Defeating Your Depression: My Advice — don’t.
I’ve spent the better part of two years in my biggest battle with depression yet, and quite frankly, any outsider would happily say it’s won. My depression has made me a different person over the last three years; it’s gone out of it’s way to interfere with my life. I remember when I was having a hard time at work because my line manager was malicious. I used to commute by train and as I got off the train and crossed the bridge to get to my car I had serious considerations of jumping onto the tracks. Over a job. That paid less than £15k a year. Depression-free me would never have even considered that. Firstly, I reckon a train would be a horrific way to go, and preclude any chances of people seeing my beautiful face at an open casket funeral. Secondly, I was really fortunate then. I didn’t even need to work, I was just doing it for something to do. My reasons at the time were all about saving up for uni but to be honest, I could have sat at home and had ice cream for the whole time I worked at that job and I would have been much happier.
I spend a lot of my time nowadays using tools and techniques to try and manage this beastly depression that gets in the way of my goals and I’m starting to think, why am I bothering? I am spending hours of my day ‘being good to myself’, but that translates to Netflix, procrastination or anything other than what I should be doing. It’s a vicious cycle, because I’ve been paying more attention recently. Every graphic, horrific intrusive thought I’ve had over the past few weeks has been triggered by one thing. Stress over things I haven’t done. And why haven’t I done them? Because my definition of being good to myself has gone too far one way.
I used to be really hard on myself and not give myself a break but it’s got me to a place where the thought of doing something new and challenging (and that matters) has me in a wreck, falling into a cycle of damaging thoughts. Every time that email reminder comes up, I was punishing myself — you can’t do this. You should just [insert graphic suggestion of self harm here] so you don’t have to [deal with the consequences of your actions]. But it doesn’t work it. It just meant that I’m trapped in this cycle of productivity where I don’t do anything because I’m being ‘good’ to myself, and then be ‘bad’ to myself because I haven’t done anything.
It’s time for me to take responsibility. I can’t keep fighting my depression using techniques that are bad for me. So I’m not going to let it. Have you heard the expression, it takes two to tango? Or that it’s pretty hard to fight by yourself? You need another willing participant and I’ve just realised that I’ve been participating in the stronghold that depression has had on my life. I need to get cleverer. Somehow along the way I actually developed a fear of getting things done. Hard to believe for people who know me, but for those same people — how many times have I rescheduled, not picked up the phone or just flat out missed a deadline and blamed it on my mental health? I’ve got to do more than what I’ve been doing because I don’t think this fear and inability to cope with hard situations suits me. I’m not going to fight my depression, I’m going to try something new. I’m going to challenge myself. Instead of using a new mindfulness tactic or a new medication or begging my GP for ADHD meds as a last ditch attempt to get my work done, I’m going to do something different. I’m going to work hard.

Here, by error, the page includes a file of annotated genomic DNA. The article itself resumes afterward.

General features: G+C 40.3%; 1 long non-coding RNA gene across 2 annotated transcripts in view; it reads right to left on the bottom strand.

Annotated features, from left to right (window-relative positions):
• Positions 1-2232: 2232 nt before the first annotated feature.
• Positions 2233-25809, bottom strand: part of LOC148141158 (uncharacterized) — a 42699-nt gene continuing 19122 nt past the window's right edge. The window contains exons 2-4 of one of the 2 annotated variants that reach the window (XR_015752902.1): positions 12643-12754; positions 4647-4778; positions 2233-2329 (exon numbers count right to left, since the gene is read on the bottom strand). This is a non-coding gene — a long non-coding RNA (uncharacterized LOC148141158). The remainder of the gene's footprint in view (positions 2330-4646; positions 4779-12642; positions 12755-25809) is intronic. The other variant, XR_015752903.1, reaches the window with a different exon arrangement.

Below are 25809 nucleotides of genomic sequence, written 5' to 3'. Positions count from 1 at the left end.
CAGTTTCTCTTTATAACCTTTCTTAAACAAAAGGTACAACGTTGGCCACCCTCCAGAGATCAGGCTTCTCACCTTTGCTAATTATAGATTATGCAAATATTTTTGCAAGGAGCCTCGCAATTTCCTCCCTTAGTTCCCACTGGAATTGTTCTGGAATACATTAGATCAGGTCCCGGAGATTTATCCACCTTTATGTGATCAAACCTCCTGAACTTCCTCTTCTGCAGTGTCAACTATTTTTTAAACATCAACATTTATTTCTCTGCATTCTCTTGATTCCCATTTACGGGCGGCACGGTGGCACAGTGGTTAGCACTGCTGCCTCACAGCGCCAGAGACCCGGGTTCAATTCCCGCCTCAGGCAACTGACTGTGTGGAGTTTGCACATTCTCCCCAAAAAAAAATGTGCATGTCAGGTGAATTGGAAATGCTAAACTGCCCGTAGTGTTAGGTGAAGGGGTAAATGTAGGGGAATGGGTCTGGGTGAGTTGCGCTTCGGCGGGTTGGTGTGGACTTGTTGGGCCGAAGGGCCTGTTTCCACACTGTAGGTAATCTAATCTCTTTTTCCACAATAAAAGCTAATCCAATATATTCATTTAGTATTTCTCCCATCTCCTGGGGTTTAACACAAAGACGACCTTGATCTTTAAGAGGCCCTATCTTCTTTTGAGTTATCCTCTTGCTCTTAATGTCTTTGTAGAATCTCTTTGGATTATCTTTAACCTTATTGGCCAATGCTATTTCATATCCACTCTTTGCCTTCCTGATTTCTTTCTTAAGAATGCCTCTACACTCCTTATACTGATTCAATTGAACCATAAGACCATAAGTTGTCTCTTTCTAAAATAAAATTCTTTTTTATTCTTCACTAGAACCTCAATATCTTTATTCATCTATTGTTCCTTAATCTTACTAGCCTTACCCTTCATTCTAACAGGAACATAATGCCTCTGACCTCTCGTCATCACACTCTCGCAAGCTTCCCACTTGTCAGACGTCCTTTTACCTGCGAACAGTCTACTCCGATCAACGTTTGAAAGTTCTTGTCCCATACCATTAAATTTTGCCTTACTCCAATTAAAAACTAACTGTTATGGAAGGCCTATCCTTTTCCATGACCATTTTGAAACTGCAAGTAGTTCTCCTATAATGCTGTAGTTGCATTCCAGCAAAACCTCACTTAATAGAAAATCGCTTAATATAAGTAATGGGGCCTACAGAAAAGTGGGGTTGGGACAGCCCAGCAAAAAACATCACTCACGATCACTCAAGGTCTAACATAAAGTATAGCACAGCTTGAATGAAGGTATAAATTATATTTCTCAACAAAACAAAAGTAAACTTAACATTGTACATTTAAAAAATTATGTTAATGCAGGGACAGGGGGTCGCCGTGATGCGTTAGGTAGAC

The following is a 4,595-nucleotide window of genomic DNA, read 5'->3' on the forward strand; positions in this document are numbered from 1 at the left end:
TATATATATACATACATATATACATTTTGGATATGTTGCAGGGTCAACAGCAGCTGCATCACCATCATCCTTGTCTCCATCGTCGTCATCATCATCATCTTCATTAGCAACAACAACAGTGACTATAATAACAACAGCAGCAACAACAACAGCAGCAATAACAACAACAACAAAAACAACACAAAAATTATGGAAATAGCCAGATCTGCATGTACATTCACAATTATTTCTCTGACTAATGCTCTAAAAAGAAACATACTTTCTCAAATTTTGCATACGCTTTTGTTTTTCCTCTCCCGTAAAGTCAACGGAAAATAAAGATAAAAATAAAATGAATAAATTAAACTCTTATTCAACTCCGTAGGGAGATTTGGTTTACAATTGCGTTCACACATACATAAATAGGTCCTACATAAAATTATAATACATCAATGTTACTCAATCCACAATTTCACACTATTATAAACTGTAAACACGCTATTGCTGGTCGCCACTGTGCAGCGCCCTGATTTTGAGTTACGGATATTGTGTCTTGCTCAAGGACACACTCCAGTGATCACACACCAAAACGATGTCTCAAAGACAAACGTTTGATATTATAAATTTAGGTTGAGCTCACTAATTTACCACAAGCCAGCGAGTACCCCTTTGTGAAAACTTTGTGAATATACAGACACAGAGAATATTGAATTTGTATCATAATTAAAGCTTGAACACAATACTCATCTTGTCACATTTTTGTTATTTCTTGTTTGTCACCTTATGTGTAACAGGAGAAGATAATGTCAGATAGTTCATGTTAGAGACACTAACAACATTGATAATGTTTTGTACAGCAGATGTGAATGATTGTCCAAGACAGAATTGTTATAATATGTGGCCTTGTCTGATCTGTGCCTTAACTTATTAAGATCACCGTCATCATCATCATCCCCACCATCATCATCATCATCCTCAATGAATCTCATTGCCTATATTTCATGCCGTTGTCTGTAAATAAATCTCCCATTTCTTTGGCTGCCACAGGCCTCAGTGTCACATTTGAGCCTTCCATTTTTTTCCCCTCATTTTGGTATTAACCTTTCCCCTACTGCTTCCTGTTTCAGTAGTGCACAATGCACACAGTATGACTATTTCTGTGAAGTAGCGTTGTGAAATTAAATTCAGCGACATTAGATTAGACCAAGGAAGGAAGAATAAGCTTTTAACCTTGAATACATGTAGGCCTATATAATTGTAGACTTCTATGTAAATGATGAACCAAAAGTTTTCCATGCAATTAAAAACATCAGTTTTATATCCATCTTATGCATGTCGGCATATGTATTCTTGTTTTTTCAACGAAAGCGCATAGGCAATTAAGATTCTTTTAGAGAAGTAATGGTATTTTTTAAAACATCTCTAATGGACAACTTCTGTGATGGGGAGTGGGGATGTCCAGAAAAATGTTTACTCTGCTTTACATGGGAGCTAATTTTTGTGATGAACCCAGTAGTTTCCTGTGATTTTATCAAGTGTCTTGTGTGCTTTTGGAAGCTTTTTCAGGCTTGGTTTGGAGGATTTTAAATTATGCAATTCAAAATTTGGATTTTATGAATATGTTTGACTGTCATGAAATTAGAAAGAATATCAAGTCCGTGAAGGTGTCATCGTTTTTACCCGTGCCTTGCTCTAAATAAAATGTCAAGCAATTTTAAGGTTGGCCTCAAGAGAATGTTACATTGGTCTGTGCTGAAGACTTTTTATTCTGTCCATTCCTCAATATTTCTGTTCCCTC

I think I’ve lost the concept of hard work during this crusade of being nice to myself and instead I’m going to make an effort to get out of this. For some people with depression, this might not be good advice for you. But for some other people, maybe you’re like me — you’ve got long-term depression or some other mental health diagnosis and your current tactics aren’t doing enough. You’re just skating on by in mediocreville. If you’re like me, and youi’re pretty tired of feeling trapped by your depression, try this with me — not being good to yourself, and not being bad to yourself but just hard work and commitment to what you want out of life. Yes, it won’t be easy. Actually, I’m not looking forward to the process, but I am looking forward to the outcome.
I’m just going to change how I live my life. Every time I try to excuse something or avoid something because I’m being good to myself, I’m going to change it up. I’m going to do that thing. Read my emails instead of ignoring them. Responding to messages? Actually switching on my phone — I can do it. Whatever it is. At least 50% of that thing. Maybe that’s too ambitious. Maybe I’ll just start the thing and do as much as I can, but this is how I’m beginning making that change. This is how I’m going to stop fighting with my depression and instead, how I’m taking command of the situation.
Let me know how it works out for you.